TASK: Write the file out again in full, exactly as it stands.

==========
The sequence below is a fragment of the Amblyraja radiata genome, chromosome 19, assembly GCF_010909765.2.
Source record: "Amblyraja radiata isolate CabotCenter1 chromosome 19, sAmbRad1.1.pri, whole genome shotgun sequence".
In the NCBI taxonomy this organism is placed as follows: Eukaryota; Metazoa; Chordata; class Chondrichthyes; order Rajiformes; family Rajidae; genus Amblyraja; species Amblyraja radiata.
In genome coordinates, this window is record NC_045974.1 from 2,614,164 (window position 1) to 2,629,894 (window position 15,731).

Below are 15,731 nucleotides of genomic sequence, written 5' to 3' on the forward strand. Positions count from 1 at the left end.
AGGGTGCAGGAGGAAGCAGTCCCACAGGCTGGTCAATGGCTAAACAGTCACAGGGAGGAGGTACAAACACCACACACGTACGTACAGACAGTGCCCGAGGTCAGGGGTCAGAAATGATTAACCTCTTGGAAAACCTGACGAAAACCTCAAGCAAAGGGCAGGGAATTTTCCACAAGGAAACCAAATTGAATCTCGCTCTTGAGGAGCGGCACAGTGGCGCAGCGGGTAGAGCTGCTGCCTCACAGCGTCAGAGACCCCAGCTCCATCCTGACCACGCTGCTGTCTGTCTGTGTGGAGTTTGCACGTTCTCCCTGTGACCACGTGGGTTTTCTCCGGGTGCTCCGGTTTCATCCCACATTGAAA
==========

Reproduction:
The sequence below is a fragment of the Amblyraja radiata genome, chromosome 19, assembly GCF_010909765.2.
Source record: "Amblyraja radiata isolate CabotCenter1 chromosome 19, sAmbRad1.1.pri, whole genome shotgun sequence".
In the NCBI taxonomy this organism is placed as follows: Eukaryota; Metazoa; Chordata; class Chondrichthyes; order Rajiformes; family Rajidae; genus Amblyraja; species Amblyraja radiata.
In genome coordinates, this window is record NC_045974.1 from 2,614,164 (window position 1) to 2,629,894 (window position 15,731).

Below are 15,731 nucleotides of genomic sequence, written 5' to 3' on the forward strand. Positions count from 1 at the left end.
AGGGTGCAGGAGGAAGCAGTCCCACAGGCTGGTCAATGGCTAAACAGTCACAGGGAGGAGGTACAAACACCACACACGTACGTACAGACAGTGCCCGAGGTCAGGGGTCAGAAATGATTAACCTCTTGGAAAACCTGACGAAAACCTCAAGCAAAGGGCAGGGAATTTTCCACAAGGAAACCAAATTGAATCTCGCTCTTGAGGAGCGGCACAGTGGCGCAGCGGGTAGAGCTGCTGCCTCACAGCGTCAGAGACCCCAGCTCCATCCTGACCACGCTGCTGTCTGTCTGTGTGGAGTTTGCACGTTCTCCCTGTGACCACGTGGGTTTTCTCCGGGTGCTCCGGTTTCATCCCACATTGAAA